Department of Microbiology, Swedish University of Agricultural Sciences, Box 7025, SE-750 07 Uppsala, Sweden. maria.castillo@mikrob.slu.se
Source
J Agric Food Chem. 2008 Aug 13;56(15):6206-19
Date
Aug-13-2008
Language
English
Publication Type
Article
Keywords
Agriculture - instrumentation - methods
Agrochemicals - administration & dosage - adverse effects - analysis
Aluminum Silicates
Conservation of Natural Resources
Environmental pollution - prevention & control
Europe
Latin America
Pesticide Residues - analysis
Pesticides - adverse effects - analysis
Poaceae
Soil
Soil Pollutants - analysis
Sweden
Water Pollution - prevention & control
Abstract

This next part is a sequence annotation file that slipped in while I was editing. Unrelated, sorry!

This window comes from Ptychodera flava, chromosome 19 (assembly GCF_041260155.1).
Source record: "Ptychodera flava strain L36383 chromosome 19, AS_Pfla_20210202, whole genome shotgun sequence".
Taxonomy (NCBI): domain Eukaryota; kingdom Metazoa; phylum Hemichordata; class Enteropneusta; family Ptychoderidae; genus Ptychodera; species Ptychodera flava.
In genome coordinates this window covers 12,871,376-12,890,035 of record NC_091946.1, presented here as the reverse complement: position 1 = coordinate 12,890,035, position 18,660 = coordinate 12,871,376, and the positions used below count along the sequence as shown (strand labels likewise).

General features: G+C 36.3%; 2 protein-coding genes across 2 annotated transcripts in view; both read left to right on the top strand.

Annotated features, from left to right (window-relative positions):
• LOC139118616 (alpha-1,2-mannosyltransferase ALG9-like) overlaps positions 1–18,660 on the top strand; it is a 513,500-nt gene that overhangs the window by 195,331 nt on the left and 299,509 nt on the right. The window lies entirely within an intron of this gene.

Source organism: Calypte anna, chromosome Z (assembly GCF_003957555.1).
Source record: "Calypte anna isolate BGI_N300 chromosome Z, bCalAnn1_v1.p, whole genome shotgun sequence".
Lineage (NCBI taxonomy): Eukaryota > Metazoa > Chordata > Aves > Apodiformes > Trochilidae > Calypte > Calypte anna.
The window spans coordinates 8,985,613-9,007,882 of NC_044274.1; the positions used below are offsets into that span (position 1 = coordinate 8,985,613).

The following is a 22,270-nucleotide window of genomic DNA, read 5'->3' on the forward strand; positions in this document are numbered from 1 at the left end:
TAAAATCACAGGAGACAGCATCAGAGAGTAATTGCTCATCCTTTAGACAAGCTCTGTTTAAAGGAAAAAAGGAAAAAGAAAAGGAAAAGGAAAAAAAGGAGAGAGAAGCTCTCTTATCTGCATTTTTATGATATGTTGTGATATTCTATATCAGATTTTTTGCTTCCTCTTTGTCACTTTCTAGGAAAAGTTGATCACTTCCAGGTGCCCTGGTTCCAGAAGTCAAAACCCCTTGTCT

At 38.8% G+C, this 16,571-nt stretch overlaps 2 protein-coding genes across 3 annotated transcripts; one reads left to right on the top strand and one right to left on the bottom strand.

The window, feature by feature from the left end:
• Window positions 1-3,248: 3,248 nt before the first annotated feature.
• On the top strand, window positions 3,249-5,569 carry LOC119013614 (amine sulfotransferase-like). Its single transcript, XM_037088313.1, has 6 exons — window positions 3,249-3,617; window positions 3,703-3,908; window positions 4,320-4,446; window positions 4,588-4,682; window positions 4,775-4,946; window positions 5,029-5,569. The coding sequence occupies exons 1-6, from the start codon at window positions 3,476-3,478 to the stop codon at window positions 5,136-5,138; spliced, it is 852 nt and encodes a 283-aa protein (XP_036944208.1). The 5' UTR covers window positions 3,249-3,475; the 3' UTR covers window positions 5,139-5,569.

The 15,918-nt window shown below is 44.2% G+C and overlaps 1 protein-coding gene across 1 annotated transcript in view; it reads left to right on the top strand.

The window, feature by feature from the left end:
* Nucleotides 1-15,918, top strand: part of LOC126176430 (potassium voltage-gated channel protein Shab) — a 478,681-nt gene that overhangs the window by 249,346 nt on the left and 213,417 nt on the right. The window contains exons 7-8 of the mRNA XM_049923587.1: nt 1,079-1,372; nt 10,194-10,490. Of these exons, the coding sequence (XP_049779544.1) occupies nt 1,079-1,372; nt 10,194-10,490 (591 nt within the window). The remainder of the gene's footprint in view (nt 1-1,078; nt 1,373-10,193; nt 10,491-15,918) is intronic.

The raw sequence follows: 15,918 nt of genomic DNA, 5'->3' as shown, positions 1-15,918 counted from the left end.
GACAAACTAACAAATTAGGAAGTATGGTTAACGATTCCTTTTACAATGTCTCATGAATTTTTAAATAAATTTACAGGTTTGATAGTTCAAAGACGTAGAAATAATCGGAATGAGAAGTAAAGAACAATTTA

Biobeds originated in Sweden in response to the need for simple and effective methods to minimize environmental contamination from pesticide use, especially when filling spraying equipment, a typical point source of contamination. The biobed system has attracted attention in several countries, where work is being conducted to adapt it to local conditions and applications. As a consequence, the biobed system has been more or less modified and sometimes renamed, for example, as biomassbed in Italy, biofilter in Belgium, and Phytobac and biobac in France. The effectiveness and simplicity of the biobed also make it suitable for use in developing countries, and different adaptations of the biobed concept now exist in, for instance, Peru, Guatemala, and Ecuador. When the modification of the biobed includes an intention to use it for retention and degradation of pesticides in sprayer washings, the construction has to be adapted to, for example, lined biobeds to ensure that no pesticide leaching will occur. Replacement of some of the original materials in the Swedish biomixture (straw, peat, and soil) can also change the performance of the system, for instance, the amount, activity, and composition of the microbial community that develops. This review presents the state of the art of biobeds and similar systems in Sweden and worldwide and identifies future research needs. Factors affecting the efficiency of biobeds in terms of degradation and retention of pesticides are discussed, with particular emphasis on the microbial processes involved.